Randall Cunningham, Vikings, $2,133,333

Thought you might enjoy that. Now onto your questions:

Hey Peter, you're right. Lightning 100 is probably the best radio station in the country. What adjustments to you think Tom Coughlin has to make to break the Jags' three-game losing streak to the Titans?
-- Ravi Sachan, Nashville

Let me relay a story to you from last weekend in Indianapolis. I was talking with Colts GM Bill Polian about Eddie George, the 6' 2", 240-pound horse of an offense for Tennessee. I wondered where the line was in terms of yardage they could afford to give George. Was it 100? Or 110? More? "Oh, he can get his 110,'' Polian told me. "We just have to be sure he gets it on 27 carries. If he gets it on 12 or 13, we're in trouble.''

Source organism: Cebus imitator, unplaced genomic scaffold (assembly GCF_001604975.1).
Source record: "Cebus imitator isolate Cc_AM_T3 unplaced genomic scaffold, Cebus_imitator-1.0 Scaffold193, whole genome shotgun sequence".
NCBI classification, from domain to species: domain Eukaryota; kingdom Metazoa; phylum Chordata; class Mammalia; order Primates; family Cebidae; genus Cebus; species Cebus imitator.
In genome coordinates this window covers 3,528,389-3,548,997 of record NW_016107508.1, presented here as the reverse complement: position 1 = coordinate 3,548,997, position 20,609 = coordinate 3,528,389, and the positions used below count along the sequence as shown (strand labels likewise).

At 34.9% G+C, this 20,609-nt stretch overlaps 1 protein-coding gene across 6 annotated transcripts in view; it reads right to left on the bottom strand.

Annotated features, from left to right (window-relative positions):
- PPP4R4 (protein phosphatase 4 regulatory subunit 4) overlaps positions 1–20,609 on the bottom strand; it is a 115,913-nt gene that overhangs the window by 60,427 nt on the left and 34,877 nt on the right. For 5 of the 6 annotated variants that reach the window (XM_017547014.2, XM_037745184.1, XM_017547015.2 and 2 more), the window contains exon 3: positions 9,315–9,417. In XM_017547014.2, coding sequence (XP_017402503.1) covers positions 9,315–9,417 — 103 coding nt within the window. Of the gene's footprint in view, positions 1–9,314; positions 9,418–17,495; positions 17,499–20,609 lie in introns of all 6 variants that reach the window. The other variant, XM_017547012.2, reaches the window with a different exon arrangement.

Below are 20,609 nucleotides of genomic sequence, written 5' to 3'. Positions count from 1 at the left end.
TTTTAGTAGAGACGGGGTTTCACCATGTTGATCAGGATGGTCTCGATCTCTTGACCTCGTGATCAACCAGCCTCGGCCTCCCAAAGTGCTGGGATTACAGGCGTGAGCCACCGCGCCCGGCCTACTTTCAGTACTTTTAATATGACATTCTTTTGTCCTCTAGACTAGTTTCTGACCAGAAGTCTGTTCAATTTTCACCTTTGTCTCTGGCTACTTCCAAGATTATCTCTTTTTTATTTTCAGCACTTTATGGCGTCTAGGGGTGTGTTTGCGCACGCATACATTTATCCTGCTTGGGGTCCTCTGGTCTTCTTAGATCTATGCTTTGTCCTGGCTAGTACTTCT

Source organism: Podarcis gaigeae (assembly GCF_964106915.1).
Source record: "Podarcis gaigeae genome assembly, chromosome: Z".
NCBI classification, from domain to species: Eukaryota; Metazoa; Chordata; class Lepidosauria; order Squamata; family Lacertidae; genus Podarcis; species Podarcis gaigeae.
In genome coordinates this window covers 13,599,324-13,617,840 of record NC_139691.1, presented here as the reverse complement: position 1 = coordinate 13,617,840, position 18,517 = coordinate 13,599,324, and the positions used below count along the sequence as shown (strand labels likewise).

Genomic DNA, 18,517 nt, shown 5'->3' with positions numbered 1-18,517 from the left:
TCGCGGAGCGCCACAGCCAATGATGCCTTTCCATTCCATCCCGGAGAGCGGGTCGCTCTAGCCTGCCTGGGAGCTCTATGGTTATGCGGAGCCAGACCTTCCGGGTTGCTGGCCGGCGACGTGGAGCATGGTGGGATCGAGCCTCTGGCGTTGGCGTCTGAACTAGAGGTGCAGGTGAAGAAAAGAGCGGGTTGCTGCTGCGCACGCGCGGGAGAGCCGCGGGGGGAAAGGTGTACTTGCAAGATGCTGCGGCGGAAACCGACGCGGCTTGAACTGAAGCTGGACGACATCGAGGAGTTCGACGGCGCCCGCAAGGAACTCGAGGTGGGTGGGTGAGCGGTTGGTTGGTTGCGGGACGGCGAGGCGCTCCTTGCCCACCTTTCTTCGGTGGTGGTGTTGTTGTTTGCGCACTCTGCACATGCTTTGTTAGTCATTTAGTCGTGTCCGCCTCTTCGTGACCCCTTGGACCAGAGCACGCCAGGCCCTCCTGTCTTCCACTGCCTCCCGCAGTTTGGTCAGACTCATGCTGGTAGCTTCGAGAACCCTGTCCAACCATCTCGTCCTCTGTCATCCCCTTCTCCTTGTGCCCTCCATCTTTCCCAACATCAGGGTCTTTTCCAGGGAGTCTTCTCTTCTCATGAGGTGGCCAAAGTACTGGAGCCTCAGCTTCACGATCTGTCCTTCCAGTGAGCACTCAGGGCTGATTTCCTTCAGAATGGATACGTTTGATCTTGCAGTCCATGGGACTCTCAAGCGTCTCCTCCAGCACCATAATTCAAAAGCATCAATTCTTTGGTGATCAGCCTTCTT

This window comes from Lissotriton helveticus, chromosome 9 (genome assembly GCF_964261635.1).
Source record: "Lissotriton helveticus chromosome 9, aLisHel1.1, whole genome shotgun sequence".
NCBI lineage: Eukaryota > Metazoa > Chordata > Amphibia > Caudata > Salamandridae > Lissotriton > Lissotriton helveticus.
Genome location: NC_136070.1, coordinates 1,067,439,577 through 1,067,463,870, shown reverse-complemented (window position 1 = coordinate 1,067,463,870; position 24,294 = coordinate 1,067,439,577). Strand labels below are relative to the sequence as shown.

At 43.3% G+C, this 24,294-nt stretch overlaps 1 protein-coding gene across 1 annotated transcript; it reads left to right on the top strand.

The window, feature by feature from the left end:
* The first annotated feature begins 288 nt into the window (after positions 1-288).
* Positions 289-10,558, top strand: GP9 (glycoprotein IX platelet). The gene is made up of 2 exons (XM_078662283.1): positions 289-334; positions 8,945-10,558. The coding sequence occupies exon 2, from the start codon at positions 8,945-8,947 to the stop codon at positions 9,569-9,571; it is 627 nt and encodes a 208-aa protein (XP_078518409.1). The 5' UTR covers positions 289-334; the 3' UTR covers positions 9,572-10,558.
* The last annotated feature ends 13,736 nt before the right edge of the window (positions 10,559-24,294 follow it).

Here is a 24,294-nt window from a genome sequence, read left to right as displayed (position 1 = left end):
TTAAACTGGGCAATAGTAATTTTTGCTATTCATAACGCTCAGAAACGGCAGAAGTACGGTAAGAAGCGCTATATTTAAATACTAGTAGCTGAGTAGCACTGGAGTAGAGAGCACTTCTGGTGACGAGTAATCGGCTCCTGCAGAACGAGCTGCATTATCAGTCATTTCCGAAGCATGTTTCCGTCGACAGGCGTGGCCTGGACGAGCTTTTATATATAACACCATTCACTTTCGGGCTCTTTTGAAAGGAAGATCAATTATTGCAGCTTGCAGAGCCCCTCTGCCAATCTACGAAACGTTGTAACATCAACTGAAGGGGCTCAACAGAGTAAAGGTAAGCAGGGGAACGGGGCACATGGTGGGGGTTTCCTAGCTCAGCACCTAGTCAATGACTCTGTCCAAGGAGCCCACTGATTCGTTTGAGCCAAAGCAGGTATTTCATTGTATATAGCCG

Well, George's 10th carry was his 68-yard touchdown sprint that gave the Titans the lead for good in a 19-16 win. It was the defining play in that game. And when I heard people after the game say the Colts did a pretty good job on George except for that one run, it was the same thing -- in my mind -- as saying a pitcher did a pretty good job on Mark McGwire, holding him to one home run in five at-bats, even though that one homer won the game. George has not killed Jacksonville in Tennessee's three-game winning streak over the Jags, but this is a different Titans team now, a team that will throw George at the defense: Stop me for four quarters if you can, and you'll win; if not, we like our chances. So it's vital that Jacksonville's front seven fill gaps, play tough and put the ball in Steve McNair's hands.

Okay, after all your top 10s, who is going to win the Super Bowl? Do you really think Jerry Jones will coach the Cowboys? If not, who are the leading candidates?
-- Nick Gonzales, Vilseck, Germany